Conductor

Michael Repper
Michael Repper conducting the Northern Neck Orchestra in November 2015
PHOTO BY KENT EANES

Michael Repper is a conductor-in-residence at the Peabody Conservatory of Music in Baltimore, Maryland, and is the Conducting Fellow of the Baltimore Symphony Orchestra, an assistant to Marin Alsop.  He is an accomplished conductor of classical, pops, jazz, and musical theater in the United States and abroad. Along with his engagements at the Peabody Institute and Stanford University, he travels to conduct in Europe and South America, including a debut with the São Paulo Symphony in July 2016.

He is a candidate for a doctoral degree in orchestral conducting from the Peabody Conservatory of Music, a student of Gustav Meier and Marin Alsop. Also in Baltimore, he is an Assistant Conductor of Peabody’s orchestral and choral ensembles, and the Concert Artists of Baltimore, an all-professional orchestra and choir led by Edward Polochick. He is also the Music Director of the Baltimore Basilica, the first cathedral in the United States. In 2017 Maestro Repper was selected to be the Music Director and Conductor of the New York Youth Symphony which performs in Carnegie Hall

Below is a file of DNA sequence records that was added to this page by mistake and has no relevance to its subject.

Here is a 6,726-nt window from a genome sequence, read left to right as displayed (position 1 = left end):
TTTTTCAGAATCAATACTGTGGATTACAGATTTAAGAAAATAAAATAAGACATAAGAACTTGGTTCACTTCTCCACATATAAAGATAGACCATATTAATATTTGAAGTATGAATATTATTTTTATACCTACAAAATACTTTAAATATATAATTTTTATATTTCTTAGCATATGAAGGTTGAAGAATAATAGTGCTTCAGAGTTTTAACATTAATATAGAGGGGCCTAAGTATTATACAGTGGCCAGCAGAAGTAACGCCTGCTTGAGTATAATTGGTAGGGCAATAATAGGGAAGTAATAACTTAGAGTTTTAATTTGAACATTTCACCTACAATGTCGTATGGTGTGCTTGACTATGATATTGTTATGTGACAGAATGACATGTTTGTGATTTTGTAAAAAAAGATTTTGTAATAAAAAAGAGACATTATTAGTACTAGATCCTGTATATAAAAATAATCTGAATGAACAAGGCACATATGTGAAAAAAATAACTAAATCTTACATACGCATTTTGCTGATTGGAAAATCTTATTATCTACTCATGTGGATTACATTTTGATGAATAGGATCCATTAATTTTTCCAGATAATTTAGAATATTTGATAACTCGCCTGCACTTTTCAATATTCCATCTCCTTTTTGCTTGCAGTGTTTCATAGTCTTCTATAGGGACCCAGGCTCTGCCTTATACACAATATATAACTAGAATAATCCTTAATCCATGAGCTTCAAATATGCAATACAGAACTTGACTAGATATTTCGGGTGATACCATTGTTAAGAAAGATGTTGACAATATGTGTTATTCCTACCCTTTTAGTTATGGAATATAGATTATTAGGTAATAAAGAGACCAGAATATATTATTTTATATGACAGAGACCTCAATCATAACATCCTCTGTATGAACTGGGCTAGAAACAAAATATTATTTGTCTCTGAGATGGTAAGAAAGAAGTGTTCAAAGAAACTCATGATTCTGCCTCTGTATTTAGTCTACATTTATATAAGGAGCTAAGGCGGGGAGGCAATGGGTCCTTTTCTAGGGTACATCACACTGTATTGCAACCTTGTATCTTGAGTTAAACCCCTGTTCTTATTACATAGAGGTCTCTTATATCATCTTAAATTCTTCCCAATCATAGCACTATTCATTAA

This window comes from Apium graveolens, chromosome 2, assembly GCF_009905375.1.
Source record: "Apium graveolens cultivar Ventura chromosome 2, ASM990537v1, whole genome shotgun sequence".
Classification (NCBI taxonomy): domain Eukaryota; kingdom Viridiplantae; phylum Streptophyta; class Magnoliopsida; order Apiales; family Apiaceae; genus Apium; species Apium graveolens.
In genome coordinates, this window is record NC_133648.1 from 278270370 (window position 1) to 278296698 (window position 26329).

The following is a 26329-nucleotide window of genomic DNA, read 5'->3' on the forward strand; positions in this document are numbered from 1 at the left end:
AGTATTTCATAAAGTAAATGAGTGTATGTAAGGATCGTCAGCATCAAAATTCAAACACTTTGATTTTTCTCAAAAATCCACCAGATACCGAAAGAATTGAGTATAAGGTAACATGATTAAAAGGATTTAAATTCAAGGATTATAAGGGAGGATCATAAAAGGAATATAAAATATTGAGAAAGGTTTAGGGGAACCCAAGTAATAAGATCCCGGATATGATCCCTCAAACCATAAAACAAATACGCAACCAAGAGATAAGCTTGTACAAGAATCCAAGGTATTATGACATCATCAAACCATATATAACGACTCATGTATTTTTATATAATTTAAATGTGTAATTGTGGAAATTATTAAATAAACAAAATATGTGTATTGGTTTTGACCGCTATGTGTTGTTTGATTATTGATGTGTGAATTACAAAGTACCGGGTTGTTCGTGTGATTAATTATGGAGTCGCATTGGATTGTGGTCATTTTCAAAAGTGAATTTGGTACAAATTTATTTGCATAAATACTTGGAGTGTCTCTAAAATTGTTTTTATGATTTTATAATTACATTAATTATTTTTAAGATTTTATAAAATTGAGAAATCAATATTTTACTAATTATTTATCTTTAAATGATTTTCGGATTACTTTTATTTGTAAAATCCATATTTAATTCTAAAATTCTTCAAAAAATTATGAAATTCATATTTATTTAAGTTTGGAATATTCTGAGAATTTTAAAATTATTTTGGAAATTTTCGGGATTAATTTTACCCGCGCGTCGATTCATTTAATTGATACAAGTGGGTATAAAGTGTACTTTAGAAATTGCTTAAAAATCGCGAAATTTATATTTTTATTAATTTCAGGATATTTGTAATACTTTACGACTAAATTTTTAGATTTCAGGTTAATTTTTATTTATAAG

Mike is the Managing Director of Music in the Great Hall, a Baltimore-based chamber music series currently in its 42nd season, where he has founded the MIGH Youth Fellowship, a $1000 scholarship opportunity for pre-college musicians interested in chamber music.

Among his performance accomplishments is First Prize of the California Baldwin Piano Competition, Second Prize of the California Bartok/Contemporary Competition, and Third Prize at the Southern California Junior Bach Festival. He has attended the Conductor’s Workshop at the Cabrillo Festival of Contemporary Music, and workshops with Marin Alsop and the Baltimore Symphony Orchestra, among others. Mike has performed far and wide, from Costa Mesa, California, to Woolongong, Australia, including a featured performance at the Sydney Opera House.

Mike also enjoys musical scholarship. His research in ethnomusicology and melodic-range spectrography is featured in the text “Shaping Music,” by Donald Barra. At Stanford, he taught Music Theory to Undergraduate and Graduate Students, and his research in the field of Perfect Pitch Perception was awarded Honors at the Center for Computer Research in Music and Acoustics.